Rabbi Yoel’s rescue efforts in Switzerland focused on tracking down Jewish children placed for adoption with Christian families and reclaiming them so they could be brought up as Haredim. To this end, he appealed to the Rescue Committee in the United States for help and tried to convince Swiss Haredi families to adopt these children. He later joined Rabbi Tuvia Lewinstein (1863–1953), chief rabbi of the Adas Jeschurun congregation in Zurich, in raising funds for the establishment of a children’s home. Impressed by this vigorous activity, representatives of Agudath Israel in Switzerland suggested that he travel to the United States to promote fundraising for the Agudah. It soon became apparent, however, that Rabbi Yoel’s distaste for non-Haredi organizations impeded his participation in the rescue operations. The American Jewish Joint Distribution Committee’s representative was dismayed by his intention to bring up the children as Haredim, while Agudath Israel’s representatives were displeased by his unwillingness to cooperate with them. Consequently, Rabbi Yoel’s main rescue goal, the establishment of an independent home for Haredi children, came to nothing.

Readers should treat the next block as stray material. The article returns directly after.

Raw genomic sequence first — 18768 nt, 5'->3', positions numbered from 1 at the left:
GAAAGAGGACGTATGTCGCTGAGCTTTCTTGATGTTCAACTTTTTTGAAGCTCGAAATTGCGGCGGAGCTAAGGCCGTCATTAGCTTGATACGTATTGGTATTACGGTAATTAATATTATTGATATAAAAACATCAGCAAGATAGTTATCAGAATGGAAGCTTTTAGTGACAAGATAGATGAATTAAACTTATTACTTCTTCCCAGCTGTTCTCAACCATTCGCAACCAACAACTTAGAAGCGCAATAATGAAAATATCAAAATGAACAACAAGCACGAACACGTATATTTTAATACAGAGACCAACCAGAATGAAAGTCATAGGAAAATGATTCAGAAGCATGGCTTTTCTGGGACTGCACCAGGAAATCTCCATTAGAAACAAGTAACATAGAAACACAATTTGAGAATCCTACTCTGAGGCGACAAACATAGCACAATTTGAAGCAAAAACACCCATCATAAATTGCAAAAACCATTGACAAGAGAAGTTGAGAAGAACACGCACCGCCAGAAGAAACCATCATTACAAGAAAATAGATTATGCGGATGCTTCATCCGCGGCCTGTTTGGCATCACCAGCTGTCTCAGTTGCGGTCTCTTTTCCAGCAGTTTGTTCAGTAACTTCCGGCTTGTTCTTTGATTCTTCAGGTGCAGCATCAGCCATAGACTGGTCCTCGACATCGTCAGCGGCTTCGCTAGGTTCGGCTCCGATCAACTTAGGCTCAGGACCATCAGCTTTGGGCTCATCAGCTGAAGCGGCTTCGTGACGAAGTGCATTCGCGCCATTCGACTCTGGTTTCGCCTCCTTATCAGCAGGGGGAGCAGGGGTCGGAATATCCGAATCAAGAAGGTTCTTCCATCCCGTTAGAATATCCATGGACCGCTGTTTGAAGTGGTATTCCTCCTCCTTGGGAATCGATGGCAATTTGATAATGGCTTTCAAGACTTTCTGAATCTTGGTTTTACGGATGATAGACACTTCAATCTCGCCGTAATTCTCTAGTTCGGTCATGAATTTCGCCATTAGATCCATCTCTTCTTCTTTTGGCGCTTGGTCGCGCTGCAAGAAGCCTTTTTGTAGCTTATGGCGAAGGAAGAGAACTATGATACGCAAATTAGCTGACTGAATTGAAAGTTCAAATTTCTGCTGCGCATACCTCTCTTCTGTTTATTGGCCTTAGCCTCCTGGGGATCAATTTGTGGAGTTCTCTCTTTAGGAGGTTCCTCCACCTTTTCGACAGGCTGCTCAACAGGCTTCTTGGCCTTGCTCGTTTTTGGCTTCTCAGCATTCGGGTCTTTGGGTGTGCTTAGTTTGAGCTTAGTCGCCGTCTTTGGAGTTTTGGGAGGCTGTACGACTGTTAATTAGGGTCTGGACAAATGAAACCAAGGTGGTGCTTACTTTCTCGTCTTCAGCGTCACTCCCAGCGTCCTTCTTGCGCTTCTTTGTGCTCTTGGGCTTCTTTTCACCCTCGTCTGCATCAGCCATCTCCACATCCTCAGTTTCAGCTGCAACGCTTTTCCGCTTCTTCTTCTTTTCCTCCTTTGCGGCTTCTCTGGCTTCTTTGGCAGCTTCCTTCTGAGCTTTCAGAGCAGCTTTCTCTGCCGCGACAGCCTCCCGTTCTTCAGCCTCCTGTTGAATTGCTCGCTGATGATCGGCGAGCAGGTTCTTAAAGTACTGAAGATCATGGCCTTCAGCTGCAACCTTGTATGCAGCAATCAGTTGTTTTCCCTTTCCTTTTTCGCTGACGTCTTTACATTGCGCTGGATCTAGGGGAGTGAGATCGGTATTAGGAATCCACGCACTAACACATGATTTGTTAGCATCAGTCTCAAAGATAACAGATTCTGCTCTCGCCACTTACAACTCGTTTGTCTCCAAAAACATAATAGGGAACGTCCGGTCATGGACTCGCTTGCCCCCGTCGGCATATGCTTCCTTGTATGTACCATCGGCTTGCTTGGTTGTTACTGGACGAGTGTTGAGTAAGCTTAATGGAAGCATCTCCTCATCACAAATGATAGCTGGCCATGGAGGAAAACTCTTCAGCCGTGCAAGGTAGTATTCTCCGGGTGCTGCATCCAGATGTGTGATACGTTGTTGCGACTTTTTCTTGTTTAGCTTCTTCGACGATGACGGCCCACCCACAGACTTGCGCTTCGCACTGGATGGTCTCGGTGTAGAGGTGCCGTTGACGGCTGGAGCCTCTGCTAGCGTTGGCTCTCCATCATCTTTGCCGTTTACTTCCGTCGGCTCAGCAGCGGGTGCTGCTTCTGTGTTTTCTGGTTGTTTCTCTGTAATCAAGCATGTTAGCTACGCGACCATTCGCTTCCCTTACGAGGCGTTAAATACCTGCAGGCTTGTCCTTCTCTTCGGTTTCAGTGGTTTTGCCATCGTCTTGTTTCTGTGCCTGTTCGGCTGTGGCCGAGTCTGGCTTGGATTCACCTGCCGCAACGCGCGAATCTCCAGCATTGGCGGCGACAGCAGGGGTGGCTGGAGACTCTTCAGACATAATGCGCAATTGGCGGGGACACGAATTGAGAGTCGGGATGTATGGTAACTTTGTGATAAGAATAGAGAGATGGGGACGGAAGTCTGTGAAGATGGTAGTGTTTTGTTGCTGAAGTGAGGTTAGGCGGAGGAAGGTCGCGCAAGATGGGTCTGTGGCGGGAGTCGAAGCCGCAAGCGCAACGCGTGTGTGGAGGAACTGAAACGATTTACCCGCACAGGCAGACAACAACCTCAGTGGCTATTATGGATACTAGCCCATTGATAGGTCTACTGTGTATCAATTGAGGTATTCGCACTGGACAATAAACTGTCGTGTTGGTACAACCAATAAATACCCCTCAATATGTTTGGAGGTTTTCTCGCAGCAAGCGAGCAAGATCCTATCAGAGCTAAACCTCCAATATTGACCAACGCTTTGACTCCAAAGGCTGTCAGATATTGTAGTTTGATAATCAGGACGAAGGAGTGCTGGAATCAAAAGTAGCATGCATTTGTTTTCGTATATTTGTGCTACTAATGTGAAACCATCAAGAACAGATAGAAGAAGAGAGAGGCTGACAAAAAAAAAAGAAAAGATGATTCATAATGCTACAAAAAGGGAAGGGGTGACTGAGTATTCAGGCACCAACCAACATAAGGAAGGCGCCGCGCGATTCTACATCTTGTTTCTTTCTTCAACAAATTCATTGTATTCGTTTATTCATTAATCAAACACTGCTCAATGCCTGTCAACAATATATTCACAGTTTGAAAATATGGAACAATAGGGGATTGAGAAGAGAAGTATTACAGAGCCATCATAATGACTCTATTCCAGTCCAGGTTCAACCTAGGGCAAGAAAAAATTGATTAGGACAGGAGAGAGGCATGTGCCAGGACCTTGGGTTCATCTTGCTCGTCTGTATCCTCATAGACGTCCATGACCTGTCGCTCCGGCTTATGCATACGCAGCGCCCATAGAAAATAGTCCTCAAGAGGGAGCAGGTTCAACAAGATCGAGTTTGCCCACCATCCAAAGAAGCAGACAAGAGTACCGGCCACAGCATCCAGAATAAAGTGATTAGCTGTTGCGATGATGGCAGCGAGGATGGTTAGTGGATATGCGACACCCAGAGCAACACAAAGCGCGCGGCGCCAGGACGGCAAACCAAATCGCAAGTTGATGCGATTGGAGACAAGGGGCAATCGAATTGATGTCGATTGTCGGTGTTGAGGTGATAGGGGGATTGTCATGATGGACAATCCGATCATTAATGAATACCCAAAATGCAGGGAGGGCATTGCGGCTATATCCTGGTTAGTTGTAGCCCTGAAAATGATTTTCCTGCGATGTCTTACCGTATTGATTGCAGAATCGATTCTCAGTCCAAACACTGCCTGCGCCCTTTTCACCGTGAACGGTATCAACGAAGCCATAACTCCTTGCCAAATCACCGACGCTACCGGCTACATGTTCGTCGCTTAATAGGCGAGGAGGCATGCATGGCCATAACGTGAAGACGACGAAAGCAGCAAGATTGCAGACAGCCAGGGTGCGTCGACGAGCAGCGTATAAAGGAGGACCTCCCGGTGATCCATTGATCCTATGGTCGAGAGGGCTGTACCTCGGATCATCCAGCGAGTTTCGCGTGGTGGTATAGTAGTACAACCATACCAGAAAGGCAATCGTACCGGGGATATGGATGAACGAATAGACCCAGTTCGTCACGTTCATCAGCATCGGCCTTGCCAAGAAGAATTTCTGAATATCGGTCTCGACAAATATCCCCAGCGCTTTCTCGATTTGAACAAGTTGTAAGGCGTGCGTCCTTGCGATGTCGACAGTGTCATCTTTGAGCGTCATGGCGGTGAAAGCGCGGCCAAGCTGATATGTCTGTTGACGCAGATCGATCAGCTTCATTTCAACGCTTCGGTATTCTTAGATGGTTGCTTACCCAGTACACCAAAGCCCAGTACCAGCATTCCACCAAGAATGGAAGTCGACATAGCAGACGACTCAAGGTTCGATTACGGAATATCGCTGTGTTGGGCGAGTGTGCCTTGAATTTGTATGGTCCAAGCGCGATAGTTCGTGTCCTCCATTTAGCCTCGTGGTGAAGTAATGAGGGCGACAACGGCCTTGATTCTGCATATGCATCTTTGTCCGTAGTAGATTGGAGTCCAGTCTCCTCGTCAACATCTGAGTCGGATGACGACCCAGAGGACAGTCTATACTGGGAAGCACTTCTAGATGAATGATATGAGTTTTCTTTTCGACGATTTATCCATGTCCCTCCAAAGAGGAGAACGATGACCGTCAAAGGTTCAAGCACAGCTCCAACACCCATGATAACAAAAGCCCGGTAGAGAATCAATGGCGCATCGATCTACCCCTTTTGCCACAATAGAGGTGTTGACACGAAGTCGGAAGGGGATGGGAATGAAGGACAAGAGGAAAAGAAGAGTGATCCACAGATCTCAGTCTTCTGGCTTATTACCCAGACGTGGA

Rabbi Yoel tried to provide aid to adult refugees and to his Hasidim in the Displaced Persons (DP) camps in Germany as well, yet there too his problematic relations with the other organizations hampered his efforts to help even his own relatives and acquaintances. He also participated in fundraising efforts to supply aid to the Romanian Jews, and on this occasion he cooperated, remarkably, with the Zionist activists he had met on the Kasztner train.

When the war ended and the full scale of the destruction of Eastern European Jewry and the Jewish orthodox world, its rabbis, and institutions was revealed, doubt was cast on the entire future of the Haredi way of life. Like other rabbis, Rabbi Yoel believed that Zionism was bound to grow stronger and restrict Haredi Jewry, especially after the establishment of the state of Israel, which now seemed closer than ever.  On the other hand, he deemed life in the United States, or any of the other Diaspora communities, unsuitable for Haredi Jews.